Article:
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Feds Store Body Scans; US Marshals Saved 35,000 Images from Just One Courthouse

Feds Store Body Scans; US Marshalls Save 35,000 Images
TSA's millimeter wave body scan (

NEW YORK (CBS/CNET) Homeland Security has announced that body scanners will appear at virtually every major airport in the United States; however, not everyone is happy with what critics call a "virtual strip search," especially since a government agency has recently admitted to saving the images of people in their birthday suits.

The Transportation Security Administration and other government agencies have insisted that the "scanned images cannot be stored or recorded," but apparently the U.S. Marshals Service have figured out how to do just that, reports CNET.

Just this week the U.S. Marshals admitted to saving tens of thousands of images recorded at the security checkpoint of a single Florida courthouse.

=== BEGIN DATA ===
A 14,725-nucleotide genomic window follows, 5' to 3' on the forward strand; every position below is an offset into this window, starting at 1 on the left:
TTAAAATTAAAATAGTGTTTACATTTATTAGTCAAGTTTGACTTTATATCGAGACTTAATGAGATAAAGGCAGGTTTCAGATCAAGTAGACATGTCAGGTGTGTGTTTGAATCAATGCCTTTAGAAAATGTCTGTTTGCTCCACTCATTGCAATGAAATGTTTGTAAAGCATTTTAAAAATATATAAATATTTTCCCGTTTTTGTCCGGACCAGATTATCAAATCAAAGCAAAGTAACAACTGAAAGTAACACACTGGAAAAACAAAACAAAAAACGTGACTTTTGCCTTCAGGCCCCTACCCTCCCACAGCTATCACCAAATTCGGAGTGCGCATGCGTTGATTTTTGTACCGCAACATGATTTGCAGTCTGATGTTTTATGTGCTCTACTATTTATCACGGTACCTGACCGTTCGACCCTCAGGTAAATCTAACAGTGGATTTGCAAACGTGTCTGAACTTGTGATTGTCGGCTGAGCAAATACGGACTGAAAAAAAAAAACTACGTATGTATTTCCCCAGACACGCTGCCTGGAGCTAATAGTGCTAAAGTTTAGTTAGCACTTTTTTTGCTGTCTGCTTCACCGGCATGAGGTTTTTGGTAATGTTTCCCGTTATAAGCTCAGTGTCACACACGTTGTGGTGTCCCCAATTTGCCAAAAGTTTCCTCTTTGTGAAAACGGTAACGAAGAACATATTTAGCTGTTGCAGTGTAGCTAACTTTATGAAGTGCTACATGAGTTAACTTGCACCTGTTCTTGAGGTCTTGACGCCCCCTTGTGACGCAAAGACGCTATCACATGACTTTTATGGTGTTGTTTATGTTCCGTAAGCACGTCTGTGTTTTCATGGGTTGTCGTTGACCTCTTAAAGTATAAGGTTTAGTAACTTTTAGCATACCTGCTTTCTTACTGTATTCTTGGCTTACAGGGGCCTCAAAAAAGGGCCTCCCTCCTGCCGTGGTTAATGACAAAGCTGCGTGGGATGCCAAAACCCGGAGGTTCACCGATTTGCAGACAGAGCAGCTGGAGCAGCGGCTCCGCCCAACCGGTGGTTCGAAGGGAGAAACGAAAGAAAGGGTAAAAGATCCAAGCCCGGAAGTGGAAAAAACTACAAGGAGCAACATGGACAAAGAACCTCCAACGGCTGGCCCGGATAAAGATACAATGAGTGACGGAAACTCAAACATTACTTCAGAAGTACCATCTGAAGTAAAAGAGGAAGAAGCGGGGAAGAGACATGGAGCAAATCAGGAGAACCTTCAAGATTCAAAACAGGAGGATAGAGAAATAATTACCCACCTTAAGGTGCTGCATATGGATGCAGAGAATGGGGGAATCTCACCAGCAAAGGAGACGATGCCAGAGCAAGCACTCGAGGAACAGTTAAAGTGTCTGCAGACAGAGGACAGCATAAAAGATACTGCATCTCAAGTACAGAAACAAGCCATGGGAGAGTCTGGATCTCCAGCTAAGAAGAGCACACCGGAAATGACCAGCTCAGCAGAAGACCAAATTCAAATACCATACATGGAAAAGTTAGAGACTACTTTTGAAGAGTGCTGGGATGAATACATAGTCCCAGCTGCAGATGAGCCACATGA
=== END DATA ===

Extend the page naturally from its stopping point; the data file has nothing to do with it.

An associate general counsel with the Marshals Service acknowledged that they had saved more than 35,000 images from the Orlando, Fla. federal courthouse.

According to CNET, body scanners are able to penetrate clothing to provide a highly detailed image of one's anatomy, including the good and the bad.

The U.S. government likes the scanners because they are able to detect concealed weapons better than other methods.

On the other hand, the Electronic Privacy Information Center and its executive director Marc Rotenberg told CNET that these "devices are designed and deployed in a way that allows the images to be routinely stored and recorded, which is exactly what the Marshal Service is doing. We think it's significant."

EPIC has filed a lawsuit asking that a federal judge pull the plug on the TSA's body scanning program, says CNET.

"TSA is not being straightforward with the public about the capabilities of these devices," Rotenberg told CNET. "This is the Department of Homeland Security subjecting every U.S. traveler to an intrusive search that can be recorded without any suspicion--I think it's outrageous."

A TSA agent maintains that the recording function is turned off and that they are "not ever activating those capabilities at the airport."

Still, the debate over how much loss of privacy is too much seems likely to intensify, as the deployment of the millimeter wave body scanners is poised to take off.

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